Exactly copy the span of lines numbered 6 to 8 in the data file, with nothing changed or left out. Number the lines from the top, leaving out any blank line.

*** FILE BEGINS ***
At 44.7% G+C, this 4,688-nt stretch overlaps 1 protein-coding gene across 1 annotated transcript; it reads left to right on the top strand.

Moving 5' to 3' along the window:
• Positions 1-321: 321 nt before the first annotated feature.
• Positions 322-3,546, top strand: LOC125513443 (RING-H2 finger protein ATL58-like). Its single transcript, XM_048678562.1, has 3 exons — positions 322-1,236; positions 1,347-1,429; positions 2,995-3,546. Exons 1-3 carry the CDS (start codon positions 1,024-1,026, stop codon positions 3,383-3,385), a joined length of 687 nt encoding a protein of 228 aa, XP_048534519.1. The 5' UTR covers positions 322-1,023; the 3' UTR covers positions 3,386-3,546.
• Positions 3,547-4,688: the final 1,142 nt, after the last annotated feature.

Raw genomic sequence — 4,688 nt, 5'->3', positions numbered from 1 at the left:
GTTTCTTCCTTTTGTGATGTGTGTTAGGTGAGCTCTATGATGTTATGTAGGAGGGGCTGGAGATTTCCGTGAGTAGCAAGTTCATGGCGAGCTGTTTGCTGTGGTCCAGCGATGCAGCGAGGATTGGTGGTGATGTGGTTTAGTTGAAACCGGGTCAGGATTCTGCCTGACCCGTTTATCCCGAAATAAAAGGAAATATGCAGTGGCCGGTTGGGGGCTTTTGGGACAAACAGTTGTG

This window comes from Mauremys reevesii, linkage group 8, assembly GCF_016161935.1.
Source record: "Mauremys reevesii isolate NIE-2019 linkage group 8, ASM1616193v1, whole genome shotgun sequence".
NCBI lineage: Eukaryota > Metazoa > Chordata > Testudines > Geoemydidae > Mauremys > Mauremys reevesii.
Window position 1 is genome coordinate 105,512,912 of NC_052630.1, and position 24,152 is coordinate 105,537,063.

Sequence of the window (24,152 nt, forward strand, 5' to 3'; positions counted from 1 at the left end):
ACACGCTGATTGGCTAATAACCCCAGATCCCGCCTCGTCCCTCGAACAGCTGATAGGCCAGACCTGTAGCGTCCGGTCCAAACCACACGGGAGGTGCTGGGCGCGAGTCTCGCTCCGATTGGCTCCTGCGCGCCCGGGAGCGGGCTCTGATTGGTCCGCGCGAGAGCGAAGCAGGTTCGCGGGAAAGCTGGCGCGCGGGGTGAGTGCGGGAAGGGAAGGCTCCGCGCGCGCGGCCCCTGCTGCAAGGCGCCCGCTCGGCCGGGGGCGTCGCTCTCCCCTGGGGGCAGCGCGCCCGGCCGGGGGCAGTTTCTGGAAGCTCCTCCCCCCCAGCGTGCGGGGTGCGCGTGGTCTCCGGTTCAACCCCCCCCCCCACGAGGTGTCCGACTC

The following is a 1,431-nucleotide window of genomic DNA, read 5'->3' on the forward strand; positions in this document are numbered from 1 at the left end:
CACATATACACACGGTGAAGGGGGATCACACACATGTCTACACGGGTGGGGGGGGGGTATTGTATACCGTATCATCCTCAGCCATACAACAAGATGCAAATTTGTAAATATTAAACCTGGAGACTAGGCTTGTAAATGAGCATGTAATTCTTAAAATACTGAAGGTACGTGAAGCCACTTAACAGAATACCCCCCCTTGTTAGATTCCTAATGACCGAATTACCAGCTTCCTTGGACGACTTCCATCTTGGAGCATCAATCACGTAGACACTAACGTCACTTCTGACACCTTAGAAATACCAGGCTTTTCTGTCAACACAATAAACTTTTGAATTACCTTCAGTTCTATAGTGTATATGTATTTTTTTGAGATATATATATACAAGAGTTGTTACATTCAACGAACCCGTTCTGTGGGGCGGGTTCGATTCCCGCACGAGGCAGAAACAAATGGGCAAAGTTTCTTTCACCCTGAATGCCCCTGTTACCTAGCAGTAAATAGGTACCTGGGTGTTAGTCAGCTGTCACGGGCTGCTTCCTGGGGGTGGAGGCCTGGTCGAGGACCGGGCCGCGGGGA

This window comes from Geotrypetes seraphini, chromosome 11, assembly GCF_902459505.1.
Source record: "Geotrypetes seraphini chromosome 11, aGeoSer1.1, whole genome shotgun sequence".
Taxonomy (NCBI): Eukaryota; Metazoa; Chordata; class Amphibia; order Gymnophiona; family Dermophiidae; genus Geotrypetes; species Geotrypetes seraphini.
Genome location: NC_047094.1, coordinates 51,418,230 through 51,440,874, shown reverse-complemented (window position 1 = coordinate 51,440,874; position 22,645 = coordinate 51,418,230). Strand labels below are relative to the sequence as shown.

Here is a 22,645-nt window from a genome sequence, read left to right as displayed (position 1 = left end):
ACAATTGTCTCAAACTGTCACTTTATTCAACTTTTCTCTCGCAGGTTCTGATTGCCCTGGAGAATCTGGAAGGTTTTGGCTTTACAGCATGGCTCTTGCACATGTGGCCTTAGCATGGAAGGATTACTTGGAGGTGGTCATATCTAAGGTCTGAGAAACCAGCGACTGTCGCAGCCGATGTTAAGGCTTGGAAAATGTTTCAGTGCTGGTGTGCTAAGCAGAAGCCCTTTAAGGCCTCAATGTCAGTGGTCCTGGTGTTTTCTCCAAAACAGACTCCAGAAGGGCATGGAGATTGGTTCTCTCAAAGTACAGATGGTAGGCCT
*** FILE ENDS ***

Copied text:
Raw genomic sequence — 4,688 nt, 5'->3', positions numbered from 1 at the left:
GTTTCTTCCTTTTGTGATGTGTGTTAGGTGAGCTCTATGATGTTATGTAGGAGGGGCTGGAGATTTCCGTGAGTAGCAAGTTCATGGCGAGCTGTTTGCTGTGGTCCAGCGATGCAGCGAGGATTGGTGGTGATGTGGTTTAGTTGAAACCGGGTCAGGATTCTGCCTGACCCGTTTATCCCGAAATAAAAGGAAATATGCAGTGGCCGGTTGGGGGCTTTTGGGACAAACAGTTGTG

This window comes from Mauremys reevesii, linkage group 8, assembly GCF_016161935.1.